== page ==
As I writer, I'm always curious about how other writers write. And much of what I've read on this subject is daunting: write every day, write even when you don't feel like it, write first thing in the morning when your energies are at their peak, etc. Hemingway was a great proponent of early morning … Continue reading The Secret Schedules of Great Authors
Love triangles are tremendously common, especially in YA fiction these days; one handsome guy is apparently not enough anymore. And I'm not against them on principle. There have been many great love triangles in literature over the centuries: Marianne, Willoughby, and Colonel Brandon in Sense and Sensibility; Romeo, Juliet, and Paris from Romeo and Juliet; even … Continue reading The Best and Worst in Love Triangles
In the format of a non-traditional critique, Writing That Scene examines the fundamentals of what it takes to make a scene powerful and memorable for readers. The opinion expressed is my own, and other readers’ opinions may differ. The goal is to provide an opportunity for authors to learn from each other and to see … Continue reading Writing That Scene: Can You Forgive Her?
Last year, I read a lot of older works of fiction, like Can You Forgive Her by Anthony Trollope and Scaramouche by Raphael Sabbatini. I also read a few more modern works, like The Forgotten Garden by Kate Morton, and excerpts from “modern classics” in the writing books, Reading Like A Writer and Revision. And … Continue reading They Were Sexist But They Were Fun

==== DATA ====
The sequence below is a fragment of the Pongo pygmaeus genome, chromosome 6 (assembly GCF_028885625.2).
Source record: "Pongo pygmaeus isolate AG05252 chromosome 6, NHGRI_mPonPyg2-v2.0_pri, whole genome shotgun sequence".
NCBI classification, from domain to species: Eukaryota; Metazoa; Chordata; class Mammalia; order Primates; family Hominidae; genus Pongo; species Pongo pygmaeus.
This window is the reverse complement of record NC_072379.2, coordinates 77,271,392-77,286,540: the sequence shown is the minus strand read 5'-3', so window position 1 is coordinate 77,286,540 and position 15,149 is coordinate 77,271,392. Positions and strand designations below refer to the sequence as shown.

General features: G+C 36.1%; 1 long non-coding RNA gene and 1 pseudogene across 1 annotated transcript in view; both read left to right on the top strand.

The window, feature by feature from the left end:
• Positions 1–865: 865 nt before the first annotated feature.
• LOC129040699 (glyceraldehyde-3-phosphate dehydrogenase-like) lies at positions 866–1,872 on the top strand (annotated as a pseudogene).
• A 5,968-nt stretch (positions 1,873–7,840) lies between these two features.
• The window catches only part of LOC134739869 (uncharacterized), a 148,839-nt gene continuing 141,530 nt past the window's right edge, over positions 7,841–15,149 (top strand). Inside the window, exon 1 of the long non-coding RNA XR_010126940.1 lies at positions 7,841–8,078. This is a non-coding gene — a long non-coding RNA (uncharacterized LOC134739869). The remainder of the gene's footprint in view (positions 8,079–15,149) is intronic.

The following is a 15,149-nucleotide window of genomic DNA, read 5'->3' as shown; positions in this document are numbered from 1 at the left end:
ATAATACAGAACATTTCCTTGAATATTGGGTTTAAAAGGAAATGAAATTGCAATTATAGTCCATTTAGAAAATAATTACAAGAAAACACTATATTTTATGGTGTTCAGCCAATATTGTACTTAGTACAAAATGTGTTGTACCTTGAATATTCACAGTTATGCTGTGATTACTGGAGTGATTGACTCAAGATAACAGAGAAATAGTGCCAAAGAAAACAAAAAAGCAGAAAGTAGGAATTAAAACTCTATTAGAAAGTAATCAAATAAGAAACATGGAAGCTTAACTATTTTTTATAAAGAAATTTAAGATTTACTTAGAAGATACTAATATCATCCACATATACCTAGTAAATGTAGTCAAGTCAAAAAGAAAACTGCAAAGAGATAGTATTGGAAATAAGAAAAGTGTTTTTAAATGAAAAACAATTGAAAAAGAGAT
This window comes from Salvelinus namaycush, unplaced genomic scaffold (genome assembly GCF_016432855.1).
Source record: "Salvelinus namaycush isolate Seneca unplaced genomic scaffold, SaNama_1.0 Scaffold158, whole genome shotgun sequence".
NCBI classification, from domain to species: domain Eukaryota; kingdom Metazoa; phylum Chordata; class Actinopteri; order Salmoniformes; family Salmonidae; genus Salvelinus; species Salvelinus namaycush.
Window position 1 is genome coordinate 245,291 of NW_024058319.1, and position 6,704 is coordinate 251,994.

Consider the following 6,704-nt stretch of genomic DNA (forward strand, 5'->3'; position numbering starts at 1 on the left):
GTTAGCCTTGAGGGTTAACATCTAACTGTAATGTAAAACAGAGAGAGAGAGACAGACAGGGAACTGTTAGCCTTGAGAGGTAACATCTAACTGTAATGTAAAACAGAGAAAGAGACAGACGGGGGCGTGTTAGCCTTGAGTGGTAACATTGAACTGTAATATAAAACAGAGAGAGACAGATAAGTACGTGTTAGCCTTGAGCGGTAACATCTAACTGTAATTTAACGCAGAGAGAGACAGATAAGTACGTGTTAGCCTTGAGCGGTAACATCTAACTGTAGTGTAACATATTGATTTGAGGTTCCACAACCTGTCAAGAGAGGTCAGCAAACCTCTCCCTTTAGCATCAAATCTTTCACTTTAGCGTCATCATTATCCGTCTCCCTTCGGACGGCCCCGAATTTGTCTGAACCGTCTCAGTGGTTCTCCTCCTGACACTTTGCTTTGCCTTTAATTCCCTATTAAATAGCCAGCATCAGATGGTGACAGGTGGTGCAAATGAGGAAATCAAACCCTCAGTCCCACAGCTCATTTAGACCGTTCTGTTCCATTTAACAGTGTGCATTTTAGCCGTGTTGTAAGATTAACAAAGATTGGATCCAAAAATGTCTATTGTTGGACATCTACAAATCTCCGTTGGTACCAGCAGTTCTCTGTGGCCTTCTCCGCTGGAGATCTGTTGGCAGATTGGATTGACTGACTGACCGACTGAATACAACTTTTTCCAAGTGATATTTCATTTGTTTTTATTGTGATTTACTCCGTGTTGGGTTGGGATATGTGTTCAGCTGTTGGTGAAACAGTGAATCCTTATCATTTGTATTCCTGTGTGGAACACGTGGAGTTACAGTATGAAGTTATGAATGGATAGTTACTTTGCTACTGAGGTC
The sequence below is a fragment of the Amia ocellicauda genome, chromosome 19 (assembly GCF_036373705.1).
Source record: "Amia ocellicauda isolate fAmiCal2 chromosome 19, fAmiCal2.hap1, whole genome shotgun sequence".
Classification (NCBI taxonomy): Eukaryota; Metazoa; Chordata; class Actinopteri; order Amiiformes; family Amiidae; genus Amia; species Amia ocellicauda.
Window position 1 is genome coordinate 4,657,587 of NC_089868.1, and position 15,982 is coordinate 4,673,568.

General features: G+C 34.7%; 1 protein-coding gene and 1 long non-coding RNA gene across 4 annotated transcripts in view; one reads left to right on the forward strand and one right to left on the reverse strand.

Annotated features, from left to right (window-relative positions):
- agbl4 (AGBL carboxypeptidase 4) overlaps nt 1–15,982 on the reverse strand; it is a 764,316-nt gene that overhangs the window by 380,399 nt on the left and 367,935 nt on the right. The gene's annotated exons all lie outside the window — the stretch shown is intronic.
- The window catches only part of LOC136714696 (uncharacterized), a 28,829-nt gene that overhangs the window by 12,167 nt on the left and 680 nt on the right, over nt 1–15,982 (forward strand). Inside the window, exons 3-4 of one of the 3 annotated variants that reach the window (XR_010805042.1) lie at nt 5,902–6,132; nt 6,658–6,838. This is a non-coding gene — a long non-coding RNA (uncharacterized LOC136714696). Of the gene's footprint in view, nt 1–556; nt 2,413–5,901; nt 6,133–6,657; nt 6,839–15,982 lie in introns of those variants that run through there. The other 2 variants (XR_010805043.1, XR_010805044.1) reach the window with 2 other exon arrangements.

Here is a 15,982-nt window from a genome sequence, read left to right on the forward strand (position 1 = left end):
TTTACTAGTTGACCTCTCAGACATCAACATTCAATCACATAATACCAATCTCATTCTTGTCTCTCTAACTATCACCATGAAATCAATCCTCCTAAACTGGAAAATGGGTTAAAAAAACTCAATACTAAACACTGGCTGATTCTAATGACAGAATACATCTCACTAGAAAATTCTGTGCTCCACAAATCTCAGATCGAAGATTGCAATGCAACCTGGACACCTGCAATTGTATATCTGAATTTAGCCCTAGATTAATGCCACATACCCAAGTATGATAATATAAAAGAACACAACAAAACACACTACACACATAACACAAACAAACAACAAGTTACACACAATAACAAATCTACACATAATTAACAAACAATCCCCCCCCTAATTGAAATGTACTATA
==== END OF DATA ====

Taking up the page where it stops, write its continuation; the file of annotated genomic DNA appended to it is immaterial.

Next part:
One of the blogs I follow recently did a Bookshelf Tag (in her case, it was a Movie Shelf Tag), and it got me thinking about the power of stories and books, in particular. I discovered that the books that inspire me aren’t usually the ones that introduced me to a genre, while the ones … Continue reading Inspiration, Introduction, and Influence: The Power of Books
This review will contain a modicum of spoilers, so all who do not wish to know the contents of the book had better not read any further. I think the actual question in regards to this book, the first of Anthony Trollope’s Palliser Novels, is “Can you relate to her?” The “her,” in question, is … Continue reading Review of “Can You Forgive Her?”